1st Supervisor: Wenjia Bai, Imperial College London
2nd Supervisor: Dr Emma Robinson, King’s College London
Clinical Supervisor: Prof Paul Matthews, Imperial College London
Aims of the Project:
- Developing machine learning methods for deep brain structure segmentation from partial annotations.
- Developing geometric deep learning methods for 3D shape analysis of deep brain structures and understanding of their longitudinal evolutions.
- Developing unsupervised learning methods for rare and novel class discovery in large-scale imaging datasets.
Understanding the variations of brain structures across populations is a classical problem that has attracted research attention for decades. Although numerous efforts have been made to segment and analyse brain structures, certain deep brain structures, including the substantia nigra (SN), subthalamic nucleus (STN) and red nucleus (RN), remain less investigated. Morphological and functional changes of these structures have been demonstrated to be associated with Parkinson’s disease (PD). For example, the loss of the dopaminergic projection neurons of SN plays a role in PD, which can be reflected as volumetric changes or diffusivity differences on magnetic resonance imaging.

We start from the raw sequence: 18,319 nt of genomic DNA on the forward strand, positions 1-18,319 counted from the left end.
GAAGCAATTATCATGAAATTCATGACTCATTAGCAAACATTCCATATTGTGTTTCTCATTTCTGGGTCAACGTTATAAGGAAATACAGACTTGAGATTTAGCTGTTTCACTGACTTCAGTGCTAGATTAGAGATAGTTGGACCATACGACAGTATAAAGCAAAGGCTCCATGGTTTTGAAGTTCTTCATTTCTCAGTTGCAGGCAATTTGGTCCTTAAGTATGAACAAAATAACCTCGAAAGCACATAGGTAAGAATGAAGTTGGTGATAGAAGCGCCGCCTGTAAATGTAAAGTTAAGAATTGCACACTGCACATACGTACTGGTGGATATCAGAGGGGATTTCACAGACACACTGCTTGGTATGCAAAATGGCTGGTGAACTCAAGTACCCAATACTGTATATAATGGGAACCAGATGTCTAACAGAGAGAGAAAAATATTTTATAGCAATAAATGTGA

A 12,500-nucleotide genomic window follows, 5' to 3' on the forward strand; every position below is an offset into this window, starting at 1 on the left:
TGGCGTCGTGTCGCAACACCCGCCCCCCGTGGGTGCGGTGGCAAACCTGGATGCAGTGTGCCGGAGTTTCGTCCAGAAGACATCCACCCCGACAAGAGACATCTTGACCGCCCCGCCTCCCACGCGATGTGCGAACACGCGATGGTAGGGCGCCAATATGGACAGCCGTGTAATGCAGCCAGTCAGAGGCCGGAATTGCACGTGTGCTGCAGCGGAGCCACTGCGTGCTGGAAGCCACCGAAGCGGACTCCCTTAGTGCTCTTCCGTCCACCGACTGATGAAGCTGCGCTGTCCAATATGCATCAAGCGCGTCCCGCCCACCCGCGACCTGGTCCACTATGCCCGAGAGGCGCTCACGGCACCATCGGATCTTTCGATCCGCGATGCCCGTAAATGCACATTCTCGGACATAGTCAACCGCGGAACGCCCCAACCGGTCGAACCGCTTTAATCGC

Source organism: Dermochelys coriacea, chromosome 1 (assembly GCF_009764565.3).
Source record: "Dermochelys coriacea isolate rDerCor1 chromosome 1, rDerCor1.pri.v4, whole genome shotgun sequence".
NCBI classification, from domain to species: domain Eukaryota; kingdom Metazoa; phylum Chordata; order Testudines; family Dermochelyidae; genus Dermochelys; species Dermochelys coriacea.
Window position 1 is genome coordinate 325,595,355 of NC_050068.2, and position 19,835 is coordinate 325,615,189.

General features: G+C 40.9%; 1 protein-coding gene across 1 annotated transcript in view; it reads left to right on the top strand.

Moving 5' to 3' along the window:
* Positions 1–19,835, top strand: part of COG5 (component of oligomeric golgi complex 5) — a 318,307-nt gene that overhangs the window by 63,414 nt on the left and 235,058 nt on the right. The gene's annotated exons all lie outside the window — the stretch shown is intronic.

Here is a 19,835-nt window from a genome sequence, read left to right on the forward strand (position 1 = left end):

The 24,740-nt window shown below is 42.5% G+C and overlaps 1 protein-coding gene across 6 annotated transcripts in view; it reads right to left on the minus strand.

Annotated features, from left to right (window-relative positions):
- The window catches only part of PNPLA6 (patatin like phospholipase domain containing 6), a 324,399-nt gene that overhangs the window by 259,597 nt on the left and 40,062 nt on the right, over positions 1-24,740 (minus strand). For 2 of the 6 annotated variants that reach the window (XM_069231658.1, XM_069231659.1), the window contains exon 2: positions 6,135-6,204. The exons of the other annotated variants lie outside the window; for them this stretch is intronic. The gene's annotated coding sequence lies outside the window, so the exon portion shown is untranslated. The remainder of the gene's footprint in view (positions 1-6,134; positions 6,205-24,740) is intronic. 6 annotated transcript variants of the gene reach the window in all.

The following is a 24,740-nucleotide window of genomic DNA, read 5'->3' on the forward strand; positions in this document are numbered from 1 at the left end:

There are certain technical challenges that inhibit the understanding of deep brain structures, including limited annotated samples for training an automated segmentation model, relatively low spatial resolution of these small structures and challenges in analysing subtle yet important differences of their morphologies. In this project, we aim to leverage large-scale datasets such as the UK Biobank and develop novel image and shape analysis methods to address these challenges, with the ultimate aim to further our understanding about deep brain structures.
The expected candidate will have a master’s degree from computing, engineering, statistics or other related background. Proficient programming skills, knowledge in machine learning and computer vision are required.